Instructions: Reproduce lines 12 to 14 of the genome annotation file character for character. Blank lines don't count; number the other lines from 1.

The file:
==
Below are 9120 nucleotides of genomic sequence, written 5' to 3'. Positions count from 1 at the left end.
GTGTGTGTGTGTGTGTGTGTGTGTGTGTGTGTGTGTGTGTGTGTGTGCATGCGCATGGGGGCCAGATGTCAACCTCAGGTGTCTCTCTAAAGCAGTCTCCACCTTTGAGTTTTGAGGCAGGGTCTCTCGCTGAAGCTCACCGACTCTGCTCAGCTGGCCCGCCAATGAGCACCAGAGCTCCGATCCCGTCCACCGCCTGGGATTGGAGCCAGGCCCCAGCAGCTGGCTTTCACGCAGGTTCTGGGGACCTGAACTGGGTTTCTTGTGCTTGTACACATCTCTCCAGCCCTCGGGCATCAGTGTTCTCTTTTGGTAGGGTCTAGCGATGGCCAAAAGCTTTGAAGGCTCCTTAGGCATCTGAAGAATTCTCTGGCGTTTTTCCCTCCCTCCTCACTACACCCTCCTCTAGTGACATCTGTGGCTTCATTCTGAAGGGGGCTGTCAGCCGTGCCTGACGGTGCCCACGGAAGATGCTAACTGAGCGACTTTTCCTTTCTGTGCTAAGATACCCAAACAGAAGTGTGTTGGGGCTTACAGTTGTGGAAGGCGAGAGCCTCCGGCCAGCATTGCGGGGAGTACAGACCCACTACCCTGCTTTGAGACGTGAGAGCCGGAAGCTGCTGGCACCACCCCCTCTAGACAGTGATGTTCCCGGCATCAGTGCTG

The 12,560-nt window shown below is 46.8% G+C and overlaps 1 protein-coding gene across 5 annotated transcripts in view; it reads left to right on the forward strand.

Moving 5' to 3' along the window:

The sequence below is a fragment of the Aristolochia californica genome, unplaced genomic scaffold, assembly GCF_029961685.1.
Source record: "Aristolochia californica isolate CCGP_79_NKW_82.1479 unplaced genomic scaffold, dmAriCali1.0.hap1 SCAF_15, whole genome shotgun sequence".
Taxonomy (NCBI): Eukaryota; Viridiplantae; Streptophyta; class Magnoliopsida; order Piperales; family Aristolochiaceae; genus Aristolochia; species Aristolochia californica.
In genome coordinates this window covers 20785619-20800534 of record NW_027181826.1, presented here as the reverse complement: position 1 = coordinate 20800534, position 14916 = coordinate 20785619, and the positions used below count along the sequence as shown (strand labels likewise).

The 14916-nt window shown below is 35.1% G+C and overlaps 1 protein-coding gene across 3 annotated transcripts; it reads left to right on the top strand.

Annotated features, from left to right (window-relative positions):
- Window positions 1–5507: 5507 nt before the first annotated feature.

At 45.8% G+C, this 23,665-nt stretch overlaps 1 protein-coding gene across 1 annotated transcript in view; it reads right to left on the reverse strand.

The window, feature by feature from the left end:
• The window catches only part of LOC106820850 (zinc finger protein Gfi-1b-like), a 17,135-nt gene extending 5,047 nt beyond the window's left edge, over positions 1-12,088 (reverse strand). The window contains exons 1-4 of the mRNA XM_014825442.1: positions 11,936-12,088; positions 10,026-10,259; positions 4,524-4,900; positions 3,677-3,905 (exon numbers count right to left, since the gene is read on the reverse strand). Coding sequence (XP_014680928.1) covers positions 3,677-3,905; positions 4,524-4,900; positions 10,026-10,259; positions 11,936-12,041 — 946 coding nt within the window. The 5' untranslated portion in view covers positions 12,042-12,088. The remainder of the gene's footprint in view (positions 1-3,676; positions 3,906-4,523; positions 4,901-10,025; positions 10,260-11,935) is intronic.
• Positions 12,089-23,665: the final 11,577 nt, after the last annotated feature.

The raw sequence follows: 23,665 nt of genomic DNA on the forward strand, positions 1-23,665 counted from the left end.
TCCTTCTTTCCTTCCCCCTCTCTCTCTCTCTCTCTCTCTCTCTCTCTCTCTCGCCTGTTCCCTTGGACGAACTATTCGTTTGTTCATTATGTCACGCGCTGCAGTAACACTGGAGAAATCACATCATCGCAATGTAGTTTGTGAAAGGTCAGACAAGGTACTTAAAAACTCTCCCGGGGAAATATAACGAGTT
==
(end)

At 45.8% G+C, this 23,665-nt stretch overlaps 1 protein-coding gene across 1 annotated transcript in view; it reads right to left on the reverse strand.

The window, feature by feature from the left end:
• The window catches only part of LOC106820850 (zinc finger protein Gfi-1b-like), a 17,135-nt gene extending 5,047 nt beyond the window's left edge, over positions 1-12,088 (reverse strand). The window contains exons 1-4 of the mRNA XM_014825442.1: positions 11,936-12,088; positions 10,026-10,259; positions 4,524-4,900; positions 3,677-3,905 (exon numbers count right to left, since the gene is read on the reverse strand). Coding sequence (XP_014680928.1) covers positions 3,677-3,905; positions 4,524-4,900; positions 10,026-10,259; positions 11,936-12,041 — 946 coding nt within the window. The 5' untranslated portion in view covers positions 12,042-12,088. The remainder of the gene's footprint in view (positions 1-3,676; positions 3,906-4,523; positions 4,901-10,025; positions 10,260-11,935) is intronic.